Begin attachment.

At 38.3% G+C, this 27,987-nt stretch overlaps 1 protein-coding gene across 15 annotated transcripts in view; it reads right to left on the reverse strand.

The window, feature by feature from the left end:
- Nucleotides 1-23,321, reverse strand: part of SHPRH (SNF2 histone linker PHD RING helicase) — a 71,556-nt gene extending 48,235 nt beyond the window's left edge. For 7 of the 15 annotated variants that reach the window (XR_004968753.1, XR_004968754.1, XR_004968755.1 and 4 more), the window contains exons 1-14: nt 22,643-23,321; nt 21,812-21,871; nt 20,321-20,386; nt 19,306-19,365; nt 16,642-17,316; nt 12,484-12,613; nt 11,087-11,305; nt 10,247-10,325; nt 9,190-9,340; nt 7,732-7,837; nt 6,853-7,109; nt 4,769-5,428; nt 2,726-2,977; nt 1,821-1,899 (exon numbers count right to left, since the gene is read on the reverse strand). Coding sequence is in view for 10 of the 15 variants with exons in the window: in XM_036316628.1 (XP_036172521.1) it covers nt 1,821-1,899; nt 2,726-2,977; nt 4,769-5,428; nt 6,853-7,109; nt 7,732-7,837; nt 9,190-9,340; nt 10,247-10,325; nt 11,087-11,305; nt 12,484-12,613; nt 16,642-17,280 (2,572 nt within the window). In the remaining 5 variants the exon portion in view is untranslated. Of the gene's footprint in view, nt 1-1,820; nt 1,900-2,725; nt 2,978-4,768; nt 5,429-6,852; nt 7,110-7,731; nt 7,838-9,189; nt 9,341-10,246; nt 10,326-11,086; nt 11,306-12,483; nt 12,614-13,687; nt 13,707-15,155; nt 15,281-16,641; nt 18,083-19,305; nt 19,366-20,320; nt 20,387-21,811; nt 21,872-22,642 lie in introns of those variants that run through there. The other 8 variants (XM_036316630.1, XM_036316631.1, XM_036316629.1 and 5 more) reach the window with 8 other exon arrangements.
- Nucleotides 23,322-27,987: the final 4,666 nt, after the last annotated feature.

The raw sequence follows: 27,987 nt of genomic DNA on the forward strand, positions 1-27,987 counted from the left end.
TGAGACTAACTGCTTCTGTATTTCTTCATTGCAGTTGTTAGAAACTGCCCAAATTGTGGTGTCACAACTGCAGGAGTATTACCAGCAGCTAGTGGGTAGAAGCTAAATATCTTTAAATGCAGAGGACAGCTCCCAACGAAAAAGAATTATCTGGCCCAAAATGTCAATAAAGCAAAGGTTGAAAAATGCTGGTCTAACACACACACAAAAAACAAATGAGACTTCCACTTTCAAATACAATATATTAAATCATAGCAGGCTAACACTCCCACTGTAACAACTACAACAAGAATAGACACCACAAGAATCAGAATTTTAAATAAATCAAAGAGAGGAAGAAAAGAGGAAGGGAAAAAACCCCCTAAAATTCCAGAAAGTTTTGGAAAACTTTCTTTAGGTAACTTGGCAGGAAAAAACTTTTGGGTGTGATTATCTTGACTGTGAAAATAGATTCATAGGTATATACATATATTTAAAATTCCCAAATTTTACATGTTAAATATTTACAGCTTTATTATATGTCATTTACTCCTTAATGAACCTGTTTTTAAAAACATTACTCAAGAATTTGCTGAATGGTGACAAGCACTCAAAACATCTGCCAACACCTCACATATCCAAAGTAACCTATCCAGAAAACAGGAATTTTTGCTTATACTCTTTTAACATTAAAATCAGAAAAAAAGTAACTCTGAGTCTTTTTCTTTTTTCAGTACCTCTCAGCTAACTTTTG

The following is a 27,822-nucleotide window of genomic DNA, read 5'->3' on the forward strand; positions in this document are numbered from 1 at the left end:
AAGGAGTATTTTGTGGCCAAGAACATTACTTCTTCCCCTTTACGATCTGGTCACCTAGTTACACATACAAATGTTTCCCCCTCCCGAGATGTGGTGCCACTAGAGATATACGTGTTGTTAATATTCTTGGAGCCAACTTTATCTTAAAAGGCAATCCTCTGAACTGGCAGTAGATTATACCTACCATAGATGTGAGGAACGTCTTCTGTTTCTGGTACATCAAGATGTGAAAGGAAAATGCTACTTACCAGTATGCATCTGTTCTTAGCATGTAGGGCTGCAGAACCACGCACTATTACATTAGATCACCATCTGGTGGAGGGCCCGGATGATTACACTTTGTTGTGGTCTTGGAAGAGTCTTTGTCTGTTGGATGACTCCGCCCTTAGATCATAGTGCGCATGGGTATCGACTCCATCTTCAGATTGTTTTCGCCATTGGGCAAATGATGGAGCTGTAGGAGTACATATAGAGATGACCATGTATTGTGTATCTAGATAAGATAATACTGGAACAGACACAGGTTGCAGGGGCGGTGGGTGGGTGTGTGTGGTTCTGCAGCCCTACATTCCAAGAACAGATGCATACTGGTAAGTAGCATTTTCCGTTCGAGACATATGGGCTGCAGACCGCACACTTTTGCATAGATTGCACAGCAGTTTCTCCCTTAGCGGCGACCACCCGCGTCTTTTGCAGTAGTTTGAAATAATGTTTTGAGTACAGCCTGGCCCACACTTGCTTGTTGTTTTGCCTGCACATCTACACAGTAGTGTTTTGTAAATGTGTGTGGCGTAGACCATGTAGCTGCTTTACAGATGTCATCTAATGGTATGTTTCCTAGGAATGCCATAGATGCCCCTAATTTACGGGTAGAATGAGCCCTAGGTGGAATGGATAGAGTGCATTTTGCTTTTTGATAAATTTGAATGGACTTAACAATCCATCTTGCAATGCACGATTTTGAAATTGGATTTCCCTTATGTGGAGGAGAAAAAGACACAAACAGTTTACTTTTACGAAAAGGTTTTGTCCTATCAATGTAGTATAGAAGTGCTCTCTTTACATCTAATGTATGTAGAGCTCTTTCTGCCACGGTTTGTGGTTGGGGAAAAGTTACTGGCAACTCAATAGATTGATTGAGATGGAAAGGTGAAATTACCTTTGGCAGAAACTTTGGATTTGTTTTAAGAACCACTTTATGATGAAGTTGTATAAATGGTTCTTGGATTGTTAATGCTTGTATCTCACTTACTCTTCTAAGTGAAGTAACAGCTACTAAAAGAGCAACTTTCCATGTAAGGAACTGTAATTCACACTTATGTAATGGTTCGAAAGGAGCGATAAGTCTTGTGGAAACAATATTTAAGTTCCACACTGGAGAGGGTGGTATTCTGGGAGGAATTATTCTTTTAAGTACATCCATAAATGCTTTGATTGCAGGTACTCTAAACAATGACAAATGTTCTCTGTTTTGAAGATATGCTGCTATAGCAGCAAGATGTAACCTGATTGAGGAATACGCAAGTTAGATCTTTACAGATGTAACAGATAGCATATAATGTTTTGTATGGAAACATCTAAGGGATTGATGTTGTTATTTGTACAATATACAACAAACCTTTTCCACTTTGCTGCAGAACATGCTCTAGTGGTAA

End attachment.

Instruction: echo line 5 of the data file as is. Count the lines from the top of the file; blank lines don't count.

The raw sequence follows: 27,987 nt of genomic DNA on the forward strand, positions 1-27,987 counted from the left end.